The Light Farm

9. Silver Gelatin P.O.P. Collaborative Research Project — Recipe #1: KCl/Citric Acid, p.3


POP color can be a challenge to study. Different densities have subtly different colors. In a standard, untoned black and white print, the color of the deepest shadow is simply a darker version of the grays in lighter areas. This isn't the case with POP. Because of this, exposure times can shift the colors of a print, primarily within the midtones. For most prints, this isn't a big issue, but for some, it is. Best to try to get a handle on it; easier said than done, at least for me.

A wet print is a strikingly different color than a dry print. Also, dry-down is considerable. It's hard to judge a wet test print. It's a good idea to dry all test prints before you commit to exposing what you hope will be a final print.




I used the set of toners in Clerc, p 333 (Index #4, Reading #1).
The upper left image is untoned.
The upper right is toned (Clerc's fourth/weakest concentration).
The bottom left print is the same print as the upper left.
The print to its right is the toned print before it was toned.

The toners did not produce the colors Clerc indicated. I'm guessing that there are distinct differences among the different POP recipes regarding how they respond to toning.

Upper left: An untoned step tablet print, hypo-only development.

Upper right: Clerc's fourth toner (the lowest concentration of gold chloride and ammonium thiocyanate).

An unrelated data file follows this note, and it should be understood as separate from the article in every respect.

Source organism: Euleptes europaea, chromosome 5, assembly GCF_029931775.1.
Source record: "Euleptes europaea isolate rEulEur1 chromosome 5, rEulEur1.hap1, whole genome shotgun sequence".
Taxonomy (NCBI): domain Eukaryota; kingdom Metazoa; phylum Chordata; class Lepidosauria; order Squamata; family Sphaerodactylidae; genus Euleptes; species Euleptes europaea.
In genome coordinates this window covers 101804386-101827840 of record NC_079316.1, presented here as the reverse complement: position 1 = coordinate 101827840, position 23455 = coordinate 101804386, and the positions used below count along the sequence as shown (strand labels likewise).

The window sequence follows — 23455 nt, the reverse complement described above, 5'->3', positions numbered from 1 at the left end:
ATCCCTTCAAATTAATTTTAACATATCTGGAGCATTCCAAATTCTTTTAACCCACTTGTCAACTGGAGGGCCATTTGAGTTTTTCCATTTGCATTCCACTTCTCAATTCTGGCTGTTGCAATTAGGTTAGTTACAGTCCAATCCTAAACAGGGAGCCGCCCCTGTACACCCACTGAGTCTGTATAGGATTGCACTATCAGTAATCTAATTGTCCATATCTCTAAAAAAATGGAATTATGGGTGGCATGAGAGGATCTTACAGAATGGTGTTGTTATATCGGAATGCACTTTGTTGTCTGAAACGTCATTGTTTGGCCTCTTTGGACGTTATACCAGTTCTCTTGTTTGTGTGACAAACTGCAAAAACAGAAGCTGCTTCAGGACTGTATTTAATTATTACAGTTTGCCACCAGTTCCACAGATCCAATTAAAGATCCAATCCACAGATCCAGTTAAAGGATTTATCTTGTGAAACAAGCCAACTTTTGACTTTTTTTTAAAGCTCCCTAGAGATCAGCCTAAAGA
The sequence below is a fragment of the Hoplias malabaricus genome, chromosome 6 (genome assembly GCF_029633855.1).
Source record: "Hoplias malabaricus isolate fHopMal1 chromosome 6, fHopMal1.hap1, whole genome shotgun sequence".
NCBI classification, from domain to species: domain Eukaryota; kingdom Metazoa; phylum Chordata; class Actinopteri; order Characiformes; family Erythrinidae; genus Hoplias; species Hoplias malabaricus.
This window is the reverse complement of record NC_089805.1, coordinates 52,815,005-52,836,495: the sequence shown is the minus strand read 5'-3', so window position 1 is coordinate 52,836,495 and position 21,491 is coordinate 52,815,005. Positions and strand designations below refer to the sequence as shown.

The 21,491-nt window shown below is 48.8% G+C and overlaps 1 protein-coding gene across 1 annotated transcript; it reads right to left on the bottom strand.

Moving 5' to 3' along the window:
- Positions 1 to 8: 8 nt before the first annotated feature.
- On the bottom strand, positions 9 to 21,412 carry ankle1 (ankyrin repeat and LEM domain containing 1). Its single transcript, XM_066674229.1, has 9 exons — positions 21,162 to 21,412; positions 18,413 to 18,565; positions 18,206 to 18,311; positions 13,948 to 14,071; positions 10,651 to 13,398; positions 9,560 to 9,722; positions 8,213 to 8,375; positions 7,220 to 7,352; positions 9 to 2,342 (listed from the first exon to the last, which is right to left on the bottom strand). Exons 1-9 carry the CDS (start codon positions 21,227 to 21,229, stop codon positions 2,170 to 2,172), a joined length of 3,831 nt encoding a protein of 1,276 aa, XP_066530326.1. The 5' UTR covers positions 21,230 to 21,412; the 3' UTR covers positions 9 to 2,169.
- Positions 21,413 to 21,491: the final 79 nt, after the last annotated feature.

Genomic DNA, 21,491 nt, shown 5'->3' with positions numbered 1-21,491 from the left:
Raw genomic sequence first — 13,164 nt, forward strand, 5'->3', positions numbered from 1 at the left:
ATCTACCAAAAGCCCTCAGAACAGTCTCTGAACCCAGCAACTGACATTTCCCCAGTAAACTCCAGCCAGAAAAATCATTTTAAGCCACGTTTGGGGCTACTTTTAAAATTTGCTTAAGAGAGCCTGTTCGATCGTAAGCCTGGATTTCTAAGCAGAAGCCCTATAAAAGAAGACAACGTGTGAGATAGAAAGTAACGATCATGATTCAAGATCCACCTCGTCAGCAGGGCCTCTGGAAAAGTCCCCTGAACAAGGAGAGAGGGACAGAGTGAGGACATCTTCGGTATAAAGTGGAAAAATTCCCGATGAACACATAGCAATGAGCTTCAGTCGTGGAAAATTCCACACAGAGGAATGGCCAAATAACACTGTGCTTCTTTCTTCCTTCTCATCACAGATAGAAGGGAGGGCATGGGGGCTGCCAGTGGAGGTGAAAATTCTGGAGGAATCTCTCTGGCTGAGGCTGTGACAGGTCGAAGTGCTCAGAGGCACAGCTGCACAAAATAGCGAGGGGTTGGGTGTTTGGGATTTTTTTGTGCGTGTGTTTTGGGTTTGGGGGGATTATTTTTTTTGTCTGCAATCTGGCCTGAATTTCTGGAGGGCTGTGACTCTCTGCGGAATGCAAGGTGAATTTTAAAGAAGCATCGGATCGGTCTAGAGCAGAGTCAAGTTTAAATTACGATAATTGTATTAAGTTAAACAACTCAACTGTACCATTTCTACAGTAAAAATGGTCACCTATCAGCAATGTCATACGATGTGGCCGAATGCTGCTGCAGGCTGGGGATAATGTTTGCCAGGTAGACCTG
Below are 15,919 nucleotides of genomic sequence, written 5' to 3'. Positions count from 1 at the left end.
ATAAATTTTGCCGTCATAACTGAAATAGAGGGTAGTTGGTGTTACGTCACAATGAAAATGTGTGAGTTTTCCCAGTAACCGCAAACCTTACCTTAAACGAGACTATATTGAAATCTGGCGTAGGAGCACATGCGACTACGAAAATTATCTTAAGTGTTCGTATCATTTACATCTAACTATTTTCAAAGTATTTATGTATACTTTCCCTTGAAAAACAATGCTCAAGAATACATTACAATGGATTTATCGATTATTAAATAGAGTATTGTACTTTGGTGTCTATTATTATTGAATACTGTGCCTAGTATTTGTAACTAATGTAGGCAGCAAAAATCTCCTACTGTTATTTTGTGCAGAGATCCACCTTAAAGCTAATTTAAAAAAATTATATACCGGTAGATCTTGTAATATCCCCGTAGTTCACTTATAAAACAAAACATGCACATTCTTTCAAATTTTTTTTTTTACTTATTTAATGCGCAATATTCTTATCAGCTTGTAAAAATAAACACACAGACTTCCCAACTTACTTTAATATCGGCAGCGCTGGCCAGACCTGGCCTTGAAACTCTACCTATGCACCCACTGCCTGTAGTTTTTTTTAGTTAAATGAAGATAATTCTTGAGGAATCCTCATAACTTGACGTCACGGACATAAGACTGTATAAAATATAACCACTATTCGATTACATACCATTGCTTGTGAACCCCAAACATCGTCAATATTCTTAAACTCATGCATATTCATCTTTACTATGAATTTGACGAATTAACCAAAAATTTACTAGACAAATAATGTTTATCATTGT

Middle left through lower right: Clerc's third, second, second again, and first concentration sets. The color differences are subtle almost the point of invisibility. The real difference was how long a print took to tone. In the highest concentration (bottom right), I snatched the print almost as soon as it hit the toner. The weaker concentrations just took longer to come to the same color. Pulling them out sooner didn't seem to make much difference. The prints continued to change color in the wash water.

I suppose the good news in this is that if you like the color set the toner produces, then a lower concentration (i.e., a thriftier use of gold chloride) works just fine.

There are a multitude of toner recipes, but I'm leaving toning for now with this recipe. I personally like the color that hypo-only development produces, at least with the KCl/citric acid POP recipe. Toning is a skill set that takes a lot of dedication to master. I've never been interested enough to work it. I sincerely hope that someone in this project takes it on.


Left: A piece of unexposed paper with a negative in a contact printing frame.
I've made two modifications to my Stouffer tablets. The first is to punch a hole in the #1 density. This eliminates the negative material from the base exposure. When the hole is invisible in the final, dried print, you know you've gone as dark as the process allows. The second addition is a strip of mylar film tape through the darkest densities. This makes it easier to identify where the exposure trails off to nothing. I know the paper under the strip received absolutely no exposure.

Correct exposure is important with any type of photographic print, but it takes on a new level of importance with POP. Because the colors shift through the range of densities within a print, evaluating test strips can be interesting. First of all, the test strips or prints need to be dry.